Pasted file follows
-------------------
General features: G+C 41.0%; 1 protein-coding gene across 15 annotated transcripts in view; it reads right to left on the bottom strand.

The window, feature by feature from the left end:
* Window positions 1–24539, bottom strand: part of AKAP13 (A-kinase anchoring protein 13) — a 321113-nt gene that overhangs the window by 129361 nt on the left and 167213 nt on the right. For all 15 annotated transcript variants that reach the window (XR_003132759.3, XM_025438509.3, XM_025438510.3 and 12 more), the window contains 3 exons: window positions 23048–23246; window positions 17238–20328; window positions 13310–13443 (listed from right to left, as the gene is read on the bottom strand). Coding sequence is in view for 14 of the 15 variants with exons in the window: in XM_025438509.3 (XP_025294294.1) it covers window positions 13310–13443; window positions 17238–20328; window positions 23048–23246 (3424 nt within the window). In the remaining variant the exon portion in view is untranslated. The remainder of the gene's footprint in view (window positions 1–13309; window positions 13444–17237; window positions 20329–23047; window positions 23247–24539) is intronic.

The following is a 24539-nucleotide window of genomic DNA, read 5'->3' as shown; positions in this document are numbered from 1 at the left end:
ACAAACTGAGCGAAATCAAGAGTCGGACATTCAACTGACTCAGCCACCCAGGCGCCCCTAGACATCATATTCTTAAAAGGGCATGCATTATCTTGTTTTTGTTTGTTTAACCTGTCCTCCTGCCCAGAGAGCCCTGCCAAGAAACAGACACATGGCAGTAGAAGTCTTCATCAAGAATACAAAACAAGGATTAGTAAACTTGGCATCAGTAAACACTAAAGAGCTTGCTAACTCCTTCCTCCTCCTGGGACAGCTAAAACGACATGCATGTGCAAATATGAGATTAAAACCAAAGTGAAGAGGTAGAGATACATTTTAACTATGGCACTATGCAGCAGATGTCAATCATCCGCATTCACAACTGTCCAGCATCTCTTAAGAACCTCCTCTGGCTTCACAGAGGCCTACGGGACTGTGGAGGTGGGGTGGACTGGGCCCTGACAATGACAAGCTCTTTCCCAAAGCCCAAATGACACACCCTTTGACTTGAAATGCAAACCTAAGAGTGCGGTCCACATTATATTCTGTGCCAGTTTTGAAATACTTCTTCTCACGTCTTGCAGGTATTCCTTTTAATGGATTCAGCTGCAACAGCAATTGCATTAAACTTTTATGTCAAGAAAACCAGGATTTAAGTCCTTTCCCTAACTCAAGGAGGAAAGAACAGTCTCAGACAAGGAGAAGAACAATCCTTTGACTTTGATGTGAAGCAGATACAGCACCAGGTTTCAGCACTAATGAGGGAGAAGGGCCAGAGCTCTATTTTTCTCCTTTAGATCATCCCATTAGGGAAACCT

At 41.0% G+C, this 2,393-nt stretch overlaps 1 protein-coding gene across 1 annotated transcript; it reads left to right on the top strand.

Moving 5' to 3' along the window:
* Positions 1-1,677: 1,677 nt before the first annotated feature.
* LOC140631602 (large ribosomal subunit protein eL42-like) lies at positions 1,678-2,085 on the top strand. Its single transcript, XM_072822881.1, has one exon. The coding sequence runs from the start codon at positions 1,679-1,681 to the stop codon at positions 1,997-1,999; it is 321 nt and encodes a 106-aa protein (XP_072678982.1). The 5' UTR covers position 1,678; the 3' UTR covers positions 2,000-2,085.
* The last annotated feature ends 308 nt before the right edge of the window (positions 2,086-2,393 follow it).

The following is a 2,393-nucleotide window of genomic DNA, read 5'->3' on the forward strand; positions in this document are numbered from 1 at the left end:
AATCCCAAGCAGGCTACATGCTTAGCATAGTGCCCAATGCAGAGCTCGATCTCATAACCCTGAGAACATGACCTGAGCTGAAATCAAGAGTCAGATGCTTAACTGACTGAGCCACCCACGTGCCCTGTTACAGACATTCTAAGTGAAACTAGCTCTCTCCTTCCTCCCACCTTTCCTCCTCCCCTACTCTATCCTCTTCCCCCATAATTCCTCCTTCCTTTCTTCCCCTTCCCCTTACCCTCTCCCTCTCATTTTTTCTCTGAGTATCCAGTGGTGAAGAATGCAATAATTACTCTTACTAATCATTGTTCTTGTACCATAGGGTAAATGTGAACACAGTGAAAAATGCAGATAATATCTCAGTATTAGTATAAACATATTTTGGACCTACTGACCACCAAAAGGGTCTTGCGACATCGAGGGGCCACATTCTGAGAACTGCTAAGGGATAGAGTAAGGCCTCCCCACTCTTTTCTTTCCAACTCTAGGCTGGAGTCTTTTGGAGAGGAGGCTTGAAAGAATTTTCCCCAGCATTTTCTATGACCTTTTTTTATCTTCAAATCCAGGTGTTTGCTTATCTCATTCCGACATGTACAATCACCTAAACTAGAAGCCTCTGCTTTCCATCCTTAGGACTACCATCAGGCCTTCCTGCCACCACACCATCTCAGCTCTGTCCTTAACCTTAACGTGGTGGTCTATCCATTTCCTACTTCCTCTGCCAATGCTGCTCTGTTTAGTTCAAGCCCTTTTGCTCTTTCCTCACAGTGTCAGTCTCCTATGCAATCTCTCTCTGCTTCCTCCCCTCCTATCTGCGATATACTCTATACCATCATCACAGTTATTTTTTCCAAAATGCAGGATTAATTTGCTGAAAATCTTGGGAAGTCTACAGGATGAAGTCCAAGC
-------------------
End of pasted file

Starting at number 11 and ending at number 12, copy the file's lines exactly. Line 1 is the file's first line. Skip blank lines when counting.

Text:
The following is a 2,393-nucleotide window of genomic DNA, read 5'->3' on the forward strand; positions in this document are numbered from 1 at the left end:
AATCCCAAGCAGGCTACATGCTTAGCATAGTGCCCAATGCAGAGCTCGATCTCATAACCCTGAGAACATGACCTGAGCTGAAATCAAGAGTCAGATGCTTAACTGACTGAGCCACCCACGTGCCCTGTTACAGACATTCTAAGTGAAACTAGCTCTCTCCTTCCTCCCACCTTTCCTCCTCCCCTACTCTATCCTCTTCCCCCATAATTCCTCCTTCCTTTCTTCCCCTTCCCCTTACCCTCTCCCTCTCATTTTTTCTCTGAGTATCCAGTGGTGAAGAATGCAATAATTACTCTTACTAATCATTGTTCTTGTACCATAGGGTAAATGTGAACACAGTGAAAAATGCAGATAATATCTCAGTATTAGTATAAACATATTTTGGACCTACTGACCACCAAAAGGGTCTTGCGACATCGAGGGGCCACATTCTGAGAACTGCTAAGGGATAGAGTAAGGCCTCCCCACTCTTTTCTTTCCAACTCTAGGCTGGAGTCTTTTGGAGAGGAGGCTTGAAAGAATTTTCCCCAGCATTTTCTATGACCTTTTTTTATCTTCAAATCCAGGTGTTTGCTTATCTCATTCCGACATGTACAATCACCTAAACTAGAAGCCTCTGCTTTCCATCCTTAGGACTACCATCAGGCCTTCCTGCCACCACACCATCTCAGCTCTGTCCTTAACCTTAACGTGGTGGTCTATCCATTTCCTACTTCCTCTGCCAATGCTGCTCTGTTTAGTTCAAGCCCTTTTGCTCTTTCCTCACAGTGTCAGTCTCCTATGCAATCTCTCTCTGCTTCCTCCCCTCCTATCTGCGATATACTCTATACCATCATCACAGTTATTTTTTCCAAAATGCAGGATTAATTTGCTGAAAATCTTGGGAAGTCTACAGGATGAAGTCCAAGC